OS X Mavericks includes a technology called App Nap. App Nap allows supported apps to consume very little energy when they are open but not being used. For example, App Nap might be used if an app is open on a desktop that you are not currently viewing, or if an app is hidden under other windows. You can determine if an app is currently using App Nap by looking at the App Nap column next to the name of the app in the Activity Monitor window.
Macs that support automatic graphics switching save power by using integrated graphics and switch to a higher performance graphics chip only when an app needs it. Activity Monitor shows "Graphics Card: Integrated" when using integrated graphics, or "Graphics Card: High Perf." when using high performance graphics. To identify which apps are using high performance graphics, look for processes which show "Yes" in the Requires High Perf GPU column.
If you are using a portable Mac, there is a Battery graph at the bottom of the window that shows the battery's charge level over the past 12 hours. The sections of the graph with a green background indicate times when the Mac was receiving power from a power adapter.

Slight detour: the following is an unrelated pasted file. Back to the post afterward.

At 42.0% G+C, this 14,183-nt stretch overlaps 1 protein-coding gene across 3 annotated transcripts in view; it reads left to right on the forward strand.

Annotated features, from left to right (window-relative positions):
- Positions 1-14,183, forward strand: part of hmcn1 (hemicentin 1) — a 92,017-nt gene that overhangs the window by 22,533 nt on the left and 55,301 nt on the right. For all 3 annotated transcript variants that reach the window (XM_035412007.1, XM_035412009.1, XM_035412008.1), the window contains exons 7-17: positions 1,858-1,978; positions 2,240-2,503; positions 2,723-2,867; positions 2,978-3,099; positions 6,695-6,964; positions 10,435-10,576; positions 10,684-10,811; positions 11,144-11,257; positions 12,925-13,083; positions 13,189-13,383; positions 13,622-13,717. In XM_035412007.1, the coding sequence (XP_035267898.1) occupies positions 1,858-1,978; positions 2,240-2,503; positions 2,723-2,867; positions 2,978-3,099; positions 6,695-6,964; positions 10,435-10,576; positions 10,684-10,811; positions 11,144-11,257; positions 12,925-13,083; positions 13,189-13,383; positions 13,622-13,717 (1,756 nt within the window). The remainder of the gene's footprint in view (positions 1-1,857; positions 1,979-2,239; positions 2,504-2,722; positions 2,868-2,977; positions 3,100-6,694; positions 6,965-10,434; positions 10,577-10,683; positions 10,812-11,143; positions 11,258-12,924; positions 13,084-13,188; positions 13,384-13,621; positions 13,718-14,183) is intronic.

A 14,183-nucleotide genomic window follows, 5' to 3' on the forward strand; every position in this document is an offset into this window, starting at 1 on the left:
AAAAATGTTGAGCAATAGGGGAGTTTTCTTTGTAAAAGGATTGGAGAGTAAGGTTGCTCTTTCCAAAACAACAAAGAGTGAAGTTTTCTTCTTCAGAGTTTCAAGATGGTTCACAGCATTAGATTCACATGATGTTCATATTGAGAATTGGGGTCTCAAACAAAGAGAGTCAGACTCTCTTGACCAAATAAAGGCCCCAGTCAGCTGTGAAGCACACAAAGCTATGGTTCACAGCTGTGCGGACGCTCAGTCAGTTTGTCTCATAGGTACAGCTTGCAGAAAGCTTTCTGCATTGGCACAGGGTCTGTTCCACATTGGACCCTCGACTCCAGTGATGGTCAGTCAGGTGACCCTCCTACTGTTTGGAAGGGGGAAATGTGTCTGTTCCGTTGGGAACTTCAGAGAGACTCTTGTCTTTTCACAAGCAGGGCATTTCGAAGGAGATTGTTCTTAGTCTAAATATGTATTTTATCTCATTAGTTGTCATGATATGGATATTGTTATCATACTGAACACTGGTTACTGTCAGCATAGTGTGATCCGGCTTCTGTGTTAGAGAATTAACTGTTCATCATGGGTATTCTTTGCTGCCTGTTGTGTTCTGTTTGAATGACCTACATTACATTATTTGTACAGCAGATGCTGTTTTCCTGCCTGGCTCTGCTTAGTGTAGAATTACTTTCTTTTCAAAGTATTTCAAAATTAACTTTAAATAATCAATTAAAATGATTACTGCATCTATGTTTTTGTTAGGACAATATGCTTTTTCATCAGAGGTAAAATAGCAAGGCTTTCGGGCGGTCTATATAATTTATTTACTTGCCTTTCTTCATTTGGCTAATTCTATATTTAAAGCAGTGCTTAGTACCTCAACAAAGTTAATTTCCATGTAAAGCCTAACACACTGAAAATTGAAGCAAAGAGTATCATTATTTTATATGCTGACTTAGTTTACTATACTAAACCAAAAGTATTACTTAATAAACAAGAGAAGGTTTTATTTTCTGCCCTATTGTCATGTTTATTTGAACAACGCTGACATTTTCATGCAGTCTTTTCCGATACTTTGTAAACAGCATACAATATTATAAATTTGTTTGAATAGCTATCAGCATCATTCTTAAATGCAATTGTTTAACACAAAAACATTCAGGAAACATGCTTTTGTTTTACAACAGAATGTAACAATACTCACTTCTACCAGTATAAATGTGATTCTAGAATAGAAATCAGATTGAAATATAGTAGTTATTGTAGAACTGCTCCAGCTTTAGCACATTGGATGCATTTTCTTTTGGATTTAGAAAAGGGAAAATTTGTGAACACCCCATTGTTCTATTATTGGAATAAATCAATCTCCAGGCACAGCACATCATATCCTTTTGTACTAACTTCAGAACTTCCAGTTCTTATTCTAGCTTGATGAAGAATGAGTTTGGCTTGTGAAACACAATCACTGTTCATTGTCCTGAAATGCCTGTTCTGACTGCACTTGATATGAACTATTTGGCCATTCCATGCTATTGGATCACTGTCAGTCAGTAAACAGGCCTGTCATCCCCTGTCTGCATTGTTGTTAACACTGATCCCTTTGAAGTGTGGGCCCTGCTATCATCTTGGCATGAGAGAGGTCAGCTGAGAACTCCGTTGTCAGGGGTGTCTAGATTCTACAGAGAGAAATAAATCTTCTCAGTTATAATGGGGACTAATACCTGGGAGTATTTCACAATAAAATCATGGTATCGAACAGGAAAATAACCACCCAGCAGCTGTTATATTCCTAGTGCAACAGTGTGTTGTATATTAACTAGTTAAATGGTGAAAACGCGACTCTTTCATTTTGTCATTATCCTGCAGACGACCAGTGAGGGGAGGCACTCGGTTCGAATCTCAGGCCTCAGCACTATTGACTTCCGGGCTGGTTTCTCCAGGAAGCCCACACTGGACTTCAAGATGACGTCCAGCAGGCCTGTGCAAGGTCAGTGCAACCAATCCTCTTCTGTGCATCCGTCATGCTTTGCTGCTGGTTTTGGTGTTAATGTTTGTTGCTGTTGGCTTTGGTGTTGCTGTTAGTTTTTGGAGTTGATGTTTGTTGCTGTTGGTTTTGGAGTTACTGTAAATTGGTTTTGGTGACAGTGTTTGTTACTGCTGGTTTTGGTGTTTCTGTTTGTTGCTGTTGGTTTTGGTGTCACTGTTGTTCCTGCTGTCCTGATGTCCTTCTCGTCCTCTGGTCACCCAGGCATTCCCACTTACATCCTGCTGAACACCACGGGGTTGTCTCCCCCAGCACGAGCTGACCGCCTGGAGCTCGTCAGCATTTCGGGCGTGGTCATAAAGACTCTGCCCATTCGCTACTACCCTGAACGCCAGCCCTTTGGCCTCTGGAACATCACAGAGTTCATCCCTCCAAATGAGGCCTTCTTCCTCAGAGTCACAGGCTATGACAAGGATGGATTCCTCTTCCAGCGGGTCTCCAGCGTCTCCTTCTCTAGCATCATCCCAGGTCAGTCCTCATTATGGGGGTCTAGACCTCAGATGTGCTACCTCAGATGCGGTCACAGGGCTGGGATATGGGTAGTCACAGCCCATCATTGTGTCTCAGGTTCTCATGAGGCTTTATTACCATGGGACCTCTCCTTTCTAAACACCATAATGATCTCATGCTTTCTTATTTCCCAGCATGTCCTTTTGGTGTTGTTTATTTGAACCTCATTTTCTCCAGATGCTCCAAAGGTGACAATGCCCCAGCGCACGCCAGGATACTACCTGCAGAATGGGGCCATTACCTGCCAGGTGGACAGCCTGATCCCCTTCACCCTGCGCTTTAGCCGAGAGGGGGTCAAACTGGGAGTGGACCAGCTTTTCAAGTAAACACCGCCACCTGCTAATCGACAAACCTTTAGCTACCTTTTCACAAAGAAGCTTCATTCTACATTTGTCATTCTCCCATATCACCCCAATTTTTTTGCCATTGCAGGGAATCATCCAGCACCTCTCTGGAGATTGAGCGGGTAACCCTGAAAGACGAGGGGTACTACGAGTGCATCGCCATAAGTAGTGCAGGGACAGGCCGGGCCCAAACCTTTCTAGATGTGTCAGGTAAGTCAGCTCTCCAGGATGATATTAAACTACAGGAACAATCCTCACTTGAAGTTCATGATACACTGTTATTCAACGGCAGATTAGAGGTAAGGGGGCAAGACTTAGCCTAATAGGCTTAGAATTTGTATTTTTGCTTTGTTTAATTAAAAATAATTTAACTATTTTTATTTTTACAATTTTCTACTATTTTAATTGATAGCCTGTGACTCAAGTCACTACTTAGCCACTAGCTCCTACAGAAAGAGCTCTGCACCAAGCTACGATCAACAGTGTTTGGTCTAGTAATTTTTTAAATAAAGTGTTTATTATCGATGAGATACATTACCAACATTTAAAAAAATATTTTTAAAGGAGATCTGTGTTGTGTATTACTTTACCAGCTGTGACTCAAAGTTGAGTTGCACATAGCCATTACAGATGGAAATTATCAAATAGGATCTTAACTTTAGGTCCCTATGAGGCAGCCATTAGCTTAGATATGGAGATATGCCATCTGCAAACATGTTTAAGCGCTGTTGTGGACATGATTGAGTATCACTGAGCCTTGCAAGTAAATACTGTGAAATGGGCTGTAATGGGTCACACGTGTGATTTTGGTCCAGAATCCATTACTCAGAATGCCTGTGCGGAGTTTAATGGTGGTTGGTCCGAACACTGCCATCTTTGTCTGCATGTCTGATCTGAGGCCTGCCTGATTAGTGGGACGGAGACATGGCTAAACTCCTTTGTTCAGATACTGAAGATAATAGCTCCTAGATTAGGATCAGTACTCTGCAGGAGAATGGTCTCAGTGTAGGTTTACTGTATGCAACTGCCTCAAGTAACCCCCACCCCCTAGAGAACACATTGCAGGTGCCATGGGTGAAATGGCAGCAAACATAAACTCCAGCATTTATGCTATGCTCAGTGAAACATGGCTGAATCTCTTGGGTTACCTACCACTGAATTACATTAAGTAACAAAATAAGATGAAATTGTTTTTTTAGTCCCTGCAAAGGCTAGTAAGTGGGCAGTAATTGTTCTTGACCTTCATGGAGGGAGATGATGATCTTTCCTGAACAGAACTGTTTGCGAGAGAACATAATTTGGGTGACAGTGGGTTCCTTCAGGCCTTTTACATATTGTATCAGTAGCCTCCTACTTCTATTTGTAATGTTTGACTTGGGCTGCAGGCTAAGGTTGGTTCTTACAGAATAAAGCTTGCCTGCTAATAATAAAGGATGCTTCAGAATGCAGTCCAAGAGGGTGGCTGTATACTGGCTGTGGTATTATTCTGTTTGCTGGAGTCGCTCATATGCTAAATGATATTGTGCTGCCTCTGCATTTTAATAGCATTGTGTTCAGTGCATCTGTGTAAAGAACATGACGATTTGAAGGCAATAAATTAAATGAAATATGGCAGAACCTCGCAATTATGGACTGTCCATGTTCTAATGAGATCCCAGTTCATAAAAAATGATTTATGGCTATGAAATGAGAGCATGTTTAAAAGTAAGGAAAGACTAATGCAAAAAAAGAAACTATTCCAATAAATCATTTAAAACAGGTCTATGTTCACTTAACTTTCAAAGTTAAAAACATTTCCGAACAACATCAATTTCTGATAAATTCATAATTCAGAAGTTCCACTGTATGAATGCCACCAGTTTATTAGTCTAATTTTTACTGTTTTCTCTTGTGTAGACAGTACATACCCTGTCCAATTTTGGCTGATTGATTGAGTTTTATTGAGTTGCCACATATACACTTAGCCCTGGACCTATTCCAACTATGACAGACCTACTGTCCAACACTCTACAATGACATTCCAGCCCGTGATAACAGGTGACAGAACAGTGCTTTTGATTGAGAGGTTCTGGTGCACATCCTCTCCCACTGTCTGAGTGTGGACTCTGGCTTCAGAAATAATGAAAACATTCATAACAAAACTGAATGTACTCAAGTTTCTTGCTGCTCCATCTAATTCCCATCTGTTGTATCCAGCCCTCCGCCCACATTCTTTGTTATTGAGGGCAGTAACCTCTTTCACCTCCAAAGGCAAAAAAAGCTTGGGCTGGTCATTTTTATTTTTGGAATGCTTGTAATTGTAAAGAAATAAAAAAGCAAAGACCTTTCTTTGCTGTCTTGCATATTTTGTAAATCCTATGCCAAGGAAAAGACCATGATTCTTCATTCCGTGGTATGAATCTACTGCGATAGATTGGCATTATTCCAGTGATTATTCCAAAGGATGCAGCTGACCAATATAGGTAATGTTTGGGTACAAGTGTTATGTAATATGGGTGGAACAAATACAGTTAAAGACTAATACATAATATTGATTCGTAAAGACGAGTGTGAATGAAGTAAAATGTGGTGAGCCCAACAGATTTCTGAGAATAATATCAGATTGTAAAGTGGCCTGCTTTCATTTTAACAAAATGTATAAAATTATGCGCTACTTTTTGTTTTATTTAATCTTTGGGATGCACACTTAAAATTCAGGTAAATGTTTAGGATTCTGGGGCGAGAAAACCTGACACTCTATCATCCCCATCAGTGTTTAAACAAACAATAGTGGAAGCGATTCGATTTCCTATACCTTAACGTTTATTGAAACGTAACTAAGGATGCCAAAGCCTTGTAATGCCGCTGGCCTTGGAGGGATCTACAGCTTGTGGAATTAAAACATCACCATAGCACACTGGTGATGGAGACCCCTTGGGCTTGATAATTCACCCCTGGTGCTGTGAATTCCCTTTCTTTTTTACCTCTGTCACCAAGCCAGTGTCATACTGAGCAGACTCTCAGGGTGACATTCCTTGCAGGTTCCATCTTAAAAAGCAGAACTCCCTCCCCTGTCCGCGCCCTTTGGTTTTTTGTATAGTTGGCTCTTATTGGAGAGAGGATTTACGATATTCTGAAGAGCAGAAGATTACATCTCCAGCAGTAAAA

Select Activity Monitor Help from the Help menu to learn more about using Activity Monitor. You can also see additional details about column headings, or the statistics shown at the bottom of the Activity Monitor window by moving your pointer over the item you are interested in. Tool tips appear with more information when you leave your pointer over one of these items.
Additional information about OS X memory management is available from the Apple Developer website.